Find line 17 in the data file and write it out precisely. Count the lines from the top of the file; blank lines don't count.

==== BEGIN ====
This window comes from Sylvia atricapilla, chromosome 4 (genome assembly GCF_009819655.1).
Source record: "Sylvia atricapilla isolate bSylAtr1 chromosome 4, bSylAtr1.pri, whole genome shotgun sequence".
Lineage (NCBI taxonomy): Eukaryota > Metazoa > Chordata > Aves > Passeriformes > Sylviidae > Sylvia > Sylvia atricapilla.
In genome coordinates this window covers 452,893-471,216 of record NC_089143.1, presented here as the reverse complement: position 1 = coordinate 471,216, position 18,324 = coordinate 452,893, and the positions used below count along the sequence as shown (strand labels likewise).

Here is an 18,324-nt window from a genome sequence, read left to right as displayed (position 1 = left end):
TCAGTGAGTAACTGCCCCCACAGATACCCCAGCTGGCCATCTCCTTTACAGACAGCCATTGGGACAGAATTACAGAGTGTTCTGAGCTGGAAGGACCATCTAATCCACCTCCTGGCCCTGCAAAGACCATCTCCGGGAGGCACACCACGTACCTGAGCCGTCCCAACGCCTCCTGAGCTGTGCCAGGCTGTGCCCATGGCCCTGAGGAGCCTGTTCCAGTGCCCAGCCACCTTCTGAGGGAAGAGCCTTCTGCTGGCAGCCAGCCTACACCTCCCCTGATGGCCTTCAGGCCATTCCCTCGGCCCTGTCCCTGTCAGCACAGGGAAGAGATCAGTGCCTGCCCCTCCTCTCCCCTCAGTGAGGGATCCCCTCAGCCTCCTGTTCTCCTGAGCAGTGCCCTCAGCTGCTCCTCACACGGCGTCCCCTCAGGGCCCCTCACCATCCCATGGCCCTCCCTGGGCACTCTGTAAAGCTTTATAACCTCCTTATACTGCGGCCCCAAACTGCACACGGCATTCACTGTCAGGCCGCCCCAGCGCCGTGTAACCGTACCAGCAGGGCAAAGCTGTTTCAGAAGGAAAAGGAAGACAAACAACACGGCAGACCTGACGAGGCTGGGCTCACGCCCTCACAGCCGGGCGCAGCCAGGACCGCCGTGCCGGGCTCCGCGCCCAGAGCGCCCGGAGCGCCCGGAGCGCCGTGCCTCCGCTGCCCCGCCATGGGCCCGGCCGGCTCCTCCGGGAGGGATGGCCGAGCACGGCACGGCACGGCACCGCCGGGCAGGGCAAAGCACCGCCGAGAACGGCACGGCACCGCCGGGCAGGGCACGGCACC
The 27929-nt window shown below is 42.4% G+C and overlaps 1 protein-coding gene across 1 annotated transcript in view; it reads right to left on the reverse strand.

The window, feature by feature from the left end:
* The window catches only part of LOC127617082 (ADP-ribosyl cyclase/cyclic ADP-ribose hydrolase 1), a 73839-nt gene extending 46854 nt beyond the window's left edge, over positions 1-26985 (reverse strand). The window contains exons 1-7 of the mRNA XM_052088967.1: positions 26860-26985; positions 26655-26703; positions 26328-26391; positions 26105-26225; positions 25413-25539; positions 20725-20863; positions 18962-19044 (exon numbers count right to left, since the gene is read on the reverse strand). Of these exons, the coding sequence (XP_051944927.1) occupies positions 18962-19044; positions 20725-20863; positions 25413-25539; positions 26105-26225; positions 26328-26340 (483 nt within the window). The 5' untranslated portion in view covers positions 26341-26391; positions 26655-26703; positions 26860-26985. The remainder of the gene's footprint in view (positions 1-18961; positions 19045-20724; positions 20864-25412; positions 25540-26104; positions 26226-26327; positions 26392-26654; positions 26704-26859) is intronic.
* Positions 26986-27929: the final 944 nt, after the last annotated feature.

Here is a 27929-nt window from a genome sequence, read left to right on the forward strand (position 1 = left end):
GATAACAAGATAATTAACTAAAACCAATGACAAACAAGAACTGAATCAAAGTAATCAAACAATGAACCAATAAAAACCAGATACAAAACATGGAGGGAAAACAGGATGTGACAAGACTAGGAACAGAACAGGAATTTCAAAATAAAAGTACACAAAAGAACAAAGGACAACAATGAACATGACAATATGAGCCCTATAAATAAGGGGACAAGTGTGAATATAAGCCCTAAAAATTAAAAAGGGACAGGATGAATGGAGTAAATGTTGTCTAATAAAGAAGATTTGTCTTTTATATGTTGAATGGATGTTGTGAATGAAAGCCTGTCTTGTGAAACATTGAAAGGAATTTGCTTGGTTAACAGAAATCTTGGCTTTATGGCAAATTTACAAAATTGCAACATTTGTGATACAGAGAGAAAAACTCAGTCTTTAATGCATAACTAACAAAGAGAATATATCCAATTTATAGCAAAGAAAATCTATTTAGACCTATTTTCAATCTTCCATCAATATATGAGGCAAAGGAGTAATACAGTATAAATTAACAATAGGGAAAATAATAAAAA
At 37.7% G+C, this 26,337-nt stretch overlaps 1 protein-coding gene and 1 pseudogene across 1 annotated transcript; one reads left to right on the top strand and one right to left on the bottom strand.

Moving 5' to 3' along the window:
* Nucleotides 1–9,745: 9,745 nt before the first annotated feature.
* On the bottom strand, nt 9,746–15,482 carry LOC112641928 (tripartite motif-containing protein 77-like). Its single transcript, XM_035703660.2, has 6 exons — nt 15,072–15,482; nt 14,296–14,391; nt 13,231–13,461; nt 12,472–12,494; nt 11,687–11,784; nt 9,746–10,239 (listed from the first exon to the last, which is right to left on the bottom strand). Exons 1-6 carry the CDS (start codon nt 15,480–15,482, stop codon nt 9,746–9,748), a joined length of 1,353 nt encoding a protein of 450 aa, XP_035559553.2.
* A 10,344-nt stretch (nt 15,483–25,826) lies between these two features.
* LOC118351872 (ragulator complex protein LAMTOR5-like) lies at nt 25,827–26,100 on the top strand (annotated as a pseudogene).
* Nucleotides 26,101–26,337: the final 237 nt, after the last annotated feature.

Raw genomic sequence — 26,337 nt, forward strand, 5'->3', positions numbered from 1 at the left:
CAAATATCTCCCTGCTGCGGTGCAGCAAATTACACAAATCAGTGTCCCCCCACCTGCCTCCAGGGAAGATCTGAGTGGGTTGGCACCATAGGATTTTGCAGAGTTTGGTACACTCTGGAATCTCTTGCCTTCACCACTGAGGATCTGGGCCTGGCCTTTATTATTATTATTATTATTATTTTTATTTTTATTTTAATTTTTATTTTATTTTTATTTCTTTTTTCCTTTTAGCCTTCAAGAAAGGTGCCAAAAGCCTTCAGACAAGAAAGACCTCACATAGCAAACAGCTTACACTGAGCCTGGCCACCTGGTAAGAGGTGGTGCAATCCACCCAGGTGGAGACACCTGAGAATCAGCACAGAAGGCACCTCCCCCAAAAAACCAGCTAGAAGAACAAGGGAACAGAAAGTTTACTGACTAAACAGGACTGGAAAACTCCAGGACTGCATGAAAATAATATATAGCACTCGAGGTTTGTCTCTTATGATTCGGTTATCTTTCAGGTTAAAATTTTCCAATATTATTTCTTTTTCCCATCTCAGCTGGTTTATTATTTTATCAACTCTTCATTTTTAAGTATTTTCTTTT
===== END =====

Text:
* A 10,344-nt stretch (nt 15,483–25,826) lies between these two features.